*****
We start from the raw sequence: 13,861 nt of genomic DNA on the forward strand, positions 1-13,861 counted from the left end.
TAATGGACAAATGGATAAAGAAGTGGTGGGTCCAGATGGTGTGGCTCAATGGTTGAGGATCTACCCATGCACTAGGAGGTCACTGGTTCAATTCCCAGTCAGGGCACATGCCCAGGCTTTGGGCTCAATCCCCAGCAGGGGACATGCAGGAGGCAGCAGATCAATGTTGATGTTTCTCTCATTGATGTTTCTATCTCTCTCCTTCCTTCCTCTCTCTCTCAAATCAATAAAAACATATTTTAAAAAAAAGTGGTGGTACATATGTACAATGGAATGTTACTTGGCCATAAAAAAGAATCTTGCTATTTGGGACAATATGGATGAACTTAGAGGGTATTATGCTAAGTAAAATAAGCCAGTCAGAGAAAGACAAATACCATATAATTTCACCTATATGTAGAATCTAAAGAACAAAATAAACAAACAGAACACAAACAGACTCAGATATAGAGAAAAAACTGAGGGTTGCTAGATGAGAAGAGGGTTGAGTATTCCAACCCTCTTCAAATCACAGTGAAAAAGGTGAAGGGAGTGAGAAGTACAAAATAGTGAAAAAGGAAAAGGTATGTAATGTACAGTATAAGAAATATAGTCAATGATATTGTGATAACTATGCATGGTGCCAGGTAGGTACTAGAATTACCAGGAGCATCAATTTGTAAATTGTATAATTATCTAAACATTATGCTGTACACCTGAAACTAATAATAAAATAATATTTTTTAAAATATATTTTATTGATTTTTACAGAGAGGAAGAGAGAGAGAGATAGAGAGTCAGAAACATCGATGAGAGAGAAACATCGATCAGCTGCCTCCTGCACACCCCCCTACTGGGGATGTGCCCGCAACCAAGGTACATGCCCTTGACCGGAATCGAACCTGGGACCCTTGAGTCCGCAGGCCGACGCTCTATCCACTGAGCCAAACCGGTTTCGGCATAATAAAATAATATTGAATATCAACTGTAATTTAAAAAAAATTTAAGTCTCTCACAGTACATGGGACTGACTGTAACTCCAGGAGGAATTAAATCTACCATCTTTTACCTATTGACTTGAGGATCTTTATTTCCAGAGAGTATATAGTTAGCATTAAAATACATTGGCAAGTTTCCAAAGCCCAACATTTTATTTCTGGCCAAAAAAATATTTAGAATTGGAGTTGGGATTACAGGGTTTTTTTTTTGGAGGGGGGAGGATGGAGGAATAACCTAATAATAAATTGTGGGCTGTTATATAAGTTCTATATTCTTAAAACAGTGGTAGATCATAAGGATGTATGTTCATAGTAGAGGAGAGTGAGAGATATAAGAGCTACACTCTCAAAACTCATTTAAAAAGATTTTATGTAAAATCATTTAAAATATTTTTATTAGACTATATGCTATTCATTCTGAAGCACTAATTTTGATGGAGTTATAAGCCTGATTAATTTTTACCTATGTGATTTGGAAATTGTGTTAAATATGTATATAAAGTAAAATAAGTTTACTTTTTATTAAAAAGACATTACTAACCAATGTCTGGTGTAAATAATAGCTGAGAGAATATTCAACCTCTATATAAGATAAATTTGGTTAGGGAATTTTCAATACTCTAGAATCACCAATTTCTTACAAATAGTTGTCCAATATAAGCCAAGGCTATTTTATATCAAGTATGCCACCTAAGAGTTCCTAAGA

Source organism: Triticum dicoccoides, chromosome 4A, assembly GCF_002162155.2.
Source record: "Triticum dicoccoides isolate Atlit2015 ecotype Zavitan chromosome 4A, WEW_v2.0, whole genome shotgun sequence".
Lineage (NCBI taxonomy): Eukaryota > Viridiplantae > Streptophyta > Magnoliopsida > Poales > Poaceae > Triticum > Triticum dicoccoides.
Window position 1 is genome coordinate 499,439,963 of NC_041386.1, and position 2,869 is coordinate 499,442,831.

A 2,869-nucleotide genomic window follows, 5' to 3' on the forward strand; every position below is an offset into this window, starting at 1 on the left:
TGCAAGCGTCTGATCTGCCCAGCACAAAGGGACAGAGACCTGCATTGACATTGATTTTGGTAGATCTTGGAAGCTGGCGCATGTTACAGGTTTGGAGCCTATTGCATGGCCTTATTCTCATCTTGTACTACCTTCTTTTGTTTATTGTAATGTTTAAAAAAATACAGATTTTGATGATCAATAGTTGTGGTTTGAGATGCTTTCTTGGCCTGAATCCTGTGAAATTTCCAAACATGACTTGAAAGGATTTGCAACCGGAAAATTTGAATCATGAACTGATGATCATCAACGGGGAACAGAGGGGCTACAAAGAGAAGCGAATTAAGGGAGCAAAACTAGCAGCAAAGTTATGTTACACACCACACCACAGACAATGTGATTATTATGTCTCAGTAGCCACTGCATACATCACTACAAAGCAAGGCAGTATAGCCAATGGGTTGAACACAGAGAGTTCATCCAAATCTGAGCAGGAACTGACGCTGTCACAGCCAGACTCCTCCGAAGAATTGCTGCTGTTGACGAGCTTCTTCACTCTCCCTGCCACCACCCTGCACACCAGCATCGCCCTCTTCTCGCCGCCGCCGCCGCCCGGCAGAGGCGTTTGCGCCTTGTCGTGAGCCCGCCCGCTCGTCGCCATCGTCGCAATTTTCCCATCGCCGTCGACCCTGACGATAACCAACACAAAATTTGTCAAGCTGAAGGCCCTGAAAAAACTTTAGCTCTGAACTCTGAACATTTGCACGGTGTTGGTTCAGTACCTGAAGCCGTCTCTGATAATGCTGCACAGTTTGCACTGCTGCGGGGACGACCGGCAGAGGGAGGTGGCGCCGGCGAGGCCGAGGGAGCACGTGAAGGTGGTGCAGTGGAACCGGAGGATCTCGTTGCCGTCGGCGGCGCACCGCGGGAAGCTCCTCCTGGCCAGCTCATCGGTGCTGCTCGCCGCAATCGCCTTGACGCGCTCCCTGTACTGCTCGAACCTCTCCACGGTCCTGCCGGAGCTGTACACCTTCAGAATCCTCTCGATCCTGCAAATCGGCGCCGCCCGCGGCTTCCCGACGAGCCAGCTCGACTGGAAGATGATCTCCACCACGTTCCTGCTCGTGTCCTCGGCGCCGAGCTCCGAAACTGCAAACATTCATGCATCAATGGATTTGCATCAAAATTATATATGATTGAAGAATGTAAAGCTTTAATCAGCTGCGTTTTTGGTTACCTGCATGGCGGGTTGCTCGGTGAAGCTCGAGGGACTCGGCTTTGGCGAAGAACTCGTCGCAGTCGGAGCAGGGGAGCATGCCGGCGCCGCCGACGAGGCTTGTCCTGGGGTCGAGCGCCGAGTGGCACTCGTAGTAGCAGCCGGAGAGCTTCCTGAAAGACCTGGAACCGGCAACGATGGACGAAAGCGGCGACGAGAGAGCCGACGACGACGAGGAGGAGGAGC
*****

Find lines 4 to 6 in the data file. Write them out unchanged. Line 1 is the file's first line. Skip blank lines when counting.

Source record: "Triticum dicoccoides isolate Atlit2015 ecotype Zavitan chromosome 4A, WEW_v2.0, whole genome shotgun sequence".
Lineage (NCBI taxonomy): Eukaryota > Viridiplantae > Streptophyta > Magnoliopsida > Poales > Poaceae > Triticum > Triticum dicoccoides.
Window position 1 is genome coordinate 499,439,963 of NC_041386.1, and position 2,869 is coordinate 499,442,831.